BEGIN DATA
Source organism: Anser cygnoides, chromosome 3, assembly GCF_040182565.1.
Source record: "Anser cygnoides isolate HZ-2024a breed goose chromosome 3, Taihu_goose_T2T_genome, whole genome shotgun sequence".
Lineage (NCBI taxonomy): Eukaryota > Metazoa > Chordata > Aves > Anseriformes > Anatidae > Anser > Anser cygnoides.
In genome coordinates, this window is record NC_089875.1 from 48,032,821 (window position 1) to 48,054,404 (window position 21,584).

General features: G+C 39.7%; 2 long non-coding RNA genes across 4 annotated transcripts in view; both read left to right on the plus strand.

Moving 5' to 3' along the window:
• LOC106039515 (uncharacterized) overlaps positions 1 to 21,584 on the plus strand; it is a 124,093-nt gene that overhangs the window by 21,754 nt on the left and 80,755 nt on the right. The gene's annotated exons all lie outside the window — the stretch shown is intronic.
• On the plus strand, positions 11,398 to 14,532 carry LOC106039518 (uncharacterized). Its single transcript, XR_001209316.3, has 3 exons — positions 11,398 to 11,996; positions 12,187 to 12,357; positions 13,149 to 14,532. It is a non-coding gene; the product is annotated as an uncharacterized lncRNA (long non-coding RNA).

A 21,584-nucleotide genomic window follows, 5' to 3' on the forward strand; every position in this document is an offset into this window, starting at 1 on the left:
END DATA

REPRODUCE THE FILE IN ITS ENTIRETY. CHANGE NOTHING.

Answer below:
Source organism: Anser cygnoides, chromosome 3, assembly GCF_040182565.1.
Source record: "Anser cygnoides isolate HZ-2024a breed goose chromosome 3, Taihu_goose_T2T_genome, whole genome shotgun sequence".
Lineage (NCBI taxonomy): Eukaryota > Metazoa > Chordata > Aves > Anseriformes > Anatidae > Anser > Anser cygnoides.
In genome coordinates, this window is record NC_089875.1 from 48,032,821 (window position 1) to 48,054,404 (window position 21,584).

General features: G+C 39.7%; 2 long non-coding RNA genes across 4 annotated transcripts in view; both read left to right on the plus strand.

Moving 5' to 3' along the window:
• LOC106039515 (uncharacterized) overlaps positions 1 to 21,584 on the plus strand; it is a 124,093-nt gene that overhangs the window by 21,754 nt on the left and 80,755 nt on the right. The gene's annotated exons all lie outside the window — the stretch shown is intronic.
• On the plus strand, positions 11,398 to 14,532 carry LOC106039518 (uncharacterized). Its single transcript, XR_001209316.3, has 3 exons — positions 11,398 to 11,996; positions 12,187 to 12,357; positions 13,149 to 14,532. It is a non-coding gene; the product is annotated as an uncharacterized lncRNA (long non-coding RNA).

A 21,584-nucleotide genomic window follows, 5' to 3' on the forward strand; every position in this document is an offset into this window, starting at 1 on the left: